*A quick note before we begin: I teach these techniques as well as many, many others in my night-sky photography workshops. For more information, check ’em out here: http://www.bencoffmanphotography.com/star-photography-workshops-and-lessons/*
Without fail, the first problem that most photographers encounter when trying their hand at low-light or night photography is an inability to focus. After all, they’re used to autofocus, and their gear has likely been doing much of the focus work for the photographer up till now. As a general rule for night photography, I completely forget that my camera and lens can autofocus. I flip the switch to manual, and I don’t look back. There’s something about the endless whirring of a lens’s autofocus hunting that drives me crazy—it’s like a tiny voice from your camera whispering, “Psssst! Hey! This photo’s going to suck!”
So, step 1: I turn off autofocus.
For step 2, I’m going to assume you’re shooting on a DSLR with live view. For those of you on a DSLR without live view, I feel your pain. I did a fair amount of night photography on a first-generation digital Rebel, and it was very, very difficult. But times have changed and cameras have evolved, so I’m guessing that you probably have live view on your camera. If so, turn it on. The LCD on the back of your camera is probably still black, albeit with a few glowing symbols around the display’s periphery.
Next, I’m going to assume you’re using a tripod. After all, it’s only about 100% necessary when shooting at night. (Unless you’re engaging in a form of light painting called “camera painting,” in which you move your camera while shooting stationary lights during a long exposure.) While your camera is securely mounted on its tripod, find an object in the foreground that you think should be in focus. Illuminate this object with your flashlight. Can you now see this object on your LCD? If not, you may need to illuminate it with something brighter (one of the best night photography investments I ever made was in a brutally powerful, pocket-sized flashlight—I’ve actually driven down rural gravel roads, waving it out the window like a spotlight while looking for interesting scenes to photograph).
If you’re using a bright flashlight on the object and you still can’t see anything on your LCD, this is when I do one of two things: first, I check to make sure I took off my lens cap. If the lens cap is off, I check to make sure that my 10-stop neutral density filter is not currently on that lens. (Both of these scenarios occur with surprising frequency. And they’re both kind of embarrassing.) If you still can’t see anything on your LCD, and you’ve turned on live view, have no filters on your lens, your lens cap is off, and you’re using a powerful flashlight on an object in the foreground, then there’s a strong possibility that there’s something wrong with your camera. Please see my earlier condolences for those photographers who are shooting on a digital camera without live view. Now extend those condolences to yourself, on my behalf.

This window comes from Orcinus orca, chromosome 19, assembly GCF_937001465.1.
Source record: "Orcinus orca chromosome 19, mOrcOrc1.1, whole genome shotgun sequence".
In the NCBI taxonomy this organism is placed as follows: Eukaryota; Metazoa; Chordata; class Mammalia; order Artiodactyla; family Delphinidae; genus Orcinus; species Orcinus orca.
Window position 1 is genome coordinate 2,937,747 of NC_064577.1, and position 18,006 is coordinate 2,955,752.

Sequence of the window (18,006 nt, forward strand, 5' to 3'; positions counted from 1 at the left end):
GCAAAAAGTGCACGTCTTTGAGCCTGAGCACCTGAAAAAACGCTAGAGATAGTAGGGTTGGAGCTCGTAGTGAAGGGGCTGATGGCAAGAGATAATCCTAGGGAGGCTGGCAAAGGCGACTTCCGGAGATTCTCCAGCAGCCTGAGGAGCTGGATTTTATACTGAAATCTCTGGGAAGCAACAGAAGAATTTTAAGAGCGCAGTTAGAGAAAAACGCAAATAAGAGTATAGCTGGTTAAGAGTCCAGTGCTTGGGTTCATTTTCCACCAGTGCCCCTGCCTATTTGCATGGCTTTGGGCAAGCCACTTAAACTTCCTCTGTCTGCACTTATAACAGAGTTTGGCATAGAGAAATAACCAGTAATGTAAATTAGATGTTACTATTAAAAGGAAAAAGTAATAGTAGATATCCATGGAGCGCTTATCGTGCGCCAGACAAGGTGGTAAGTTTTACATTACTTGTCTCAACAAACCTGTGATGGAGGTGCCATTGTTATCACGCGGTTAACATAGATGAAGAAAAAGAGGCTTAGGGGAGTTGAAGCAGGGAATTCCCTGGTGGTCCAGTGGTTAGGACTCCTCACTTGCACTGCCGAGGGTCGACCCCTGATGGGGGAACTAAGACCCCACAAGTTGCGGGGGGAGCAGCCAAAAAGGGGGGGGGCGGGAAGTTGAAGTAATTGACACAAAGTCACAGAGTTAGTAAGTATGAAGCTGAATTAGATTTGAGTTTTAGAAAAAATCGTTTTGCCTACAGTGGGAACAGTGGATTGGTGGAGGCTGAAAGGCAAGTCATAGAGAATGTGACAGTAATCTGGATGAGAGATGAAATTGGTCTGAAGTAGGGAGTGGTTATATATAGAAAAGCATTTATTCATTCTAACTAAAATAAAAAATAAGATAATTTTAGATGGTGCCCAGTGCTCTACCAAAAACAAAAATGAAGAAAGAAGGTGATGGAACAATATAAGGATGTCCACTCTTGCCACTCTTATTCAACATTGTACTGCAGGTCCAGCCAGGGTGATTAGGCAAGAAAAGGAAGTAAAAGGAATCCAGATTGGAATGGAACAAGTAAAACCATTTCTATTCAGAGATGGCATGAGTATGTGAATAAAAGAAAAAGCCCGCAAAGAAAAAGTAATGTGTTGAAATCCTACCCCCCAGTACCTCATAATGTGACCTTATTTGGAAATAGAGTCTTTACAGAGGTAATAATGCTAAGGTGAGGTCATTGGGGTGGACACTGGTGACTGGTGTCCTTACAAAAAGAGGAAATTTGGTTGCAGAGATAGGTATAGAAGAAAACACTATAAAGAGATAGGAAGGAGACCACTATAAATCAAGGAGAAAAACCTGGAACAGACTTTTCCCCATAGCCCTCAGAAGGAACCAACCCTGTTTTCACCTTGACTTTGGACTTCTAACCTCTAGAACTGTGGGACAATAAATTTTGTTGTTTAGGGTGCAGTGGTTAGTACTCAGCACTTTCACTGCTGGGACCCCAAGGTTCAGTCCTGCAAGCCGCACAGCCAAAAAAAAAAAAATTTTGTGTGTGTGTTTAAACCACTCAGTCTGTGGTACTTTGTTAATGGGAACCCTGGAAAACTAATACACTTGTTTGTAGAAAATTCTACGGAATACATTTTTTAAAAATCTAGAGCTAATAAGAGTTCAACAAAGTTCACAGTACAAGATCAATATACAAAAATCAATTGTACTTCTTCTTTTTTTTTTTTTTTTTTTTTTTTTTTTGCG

Step 5? 11?: Zoom in on the object that you’re illuminating in your foreground. On a Canon camera, this is accomplished by using buttons with magnifying glasses and + or – symbols on them. Zoom in as far as you can. Holding your flashlight in one hand, use your other hand to manually focus your lens on the object. Get your focus super sharp, then zoom out, and, if you want, turn off live view. You’ve found your focus for that particular photograph.
However, sometimes there is no object in the foreground. Or, at least, anything with any real detail is too far away to light with your flashlight while focusing your camera. In this case, what I like to do is create an object in my foreground by putting my own flashlight there, and pointing it back at the camera. In some cases, if your flashlight is too bright and rendering your live view display into a giant amorphous blob of light, you can place the flashlight at about a 45-degree angle so that it’s not pointing directly at your camera.
Other options include taking off your ball cap and placing it in the foreground, going back to your camera, and then shining your flashlight on your ball cap to find the focus. (Note: A baseball cap is a handy night photography accessory that can shield the side of your lens from undesirable lighting that causes lens flare, temporarily cover the front of your lens should something unexpected happen in the middle of your long exposure, or cover the eyepiece of your camera if you’re worried about light leaking into the eyehole. In short, a dark ball cap is just about standard night photography gear, and you should really think about owning one.)
Other objects that you can focus on at night using live view include the moon, stars or other celestial objects, streetlights, the edges of a backlit object obscuring a light source—in short, any light source you can find can help you out.
Some photographers don’t bother with focusing in the dark at all. In the warmth and well-lit comfort of their home, before they even leave, they find their focus and then tape the focus ring in place with gaffer’s tape. Personally, this seems like a desperate move to me, as throwing sticky tape on any part of my camera or lens gives me the creeps. But if you absolutely cannot find your focus in the dark (maybe you don’t have live view), than it’s probably not a bad way to go. It’s certainly better than taking a bunch of blurry photos.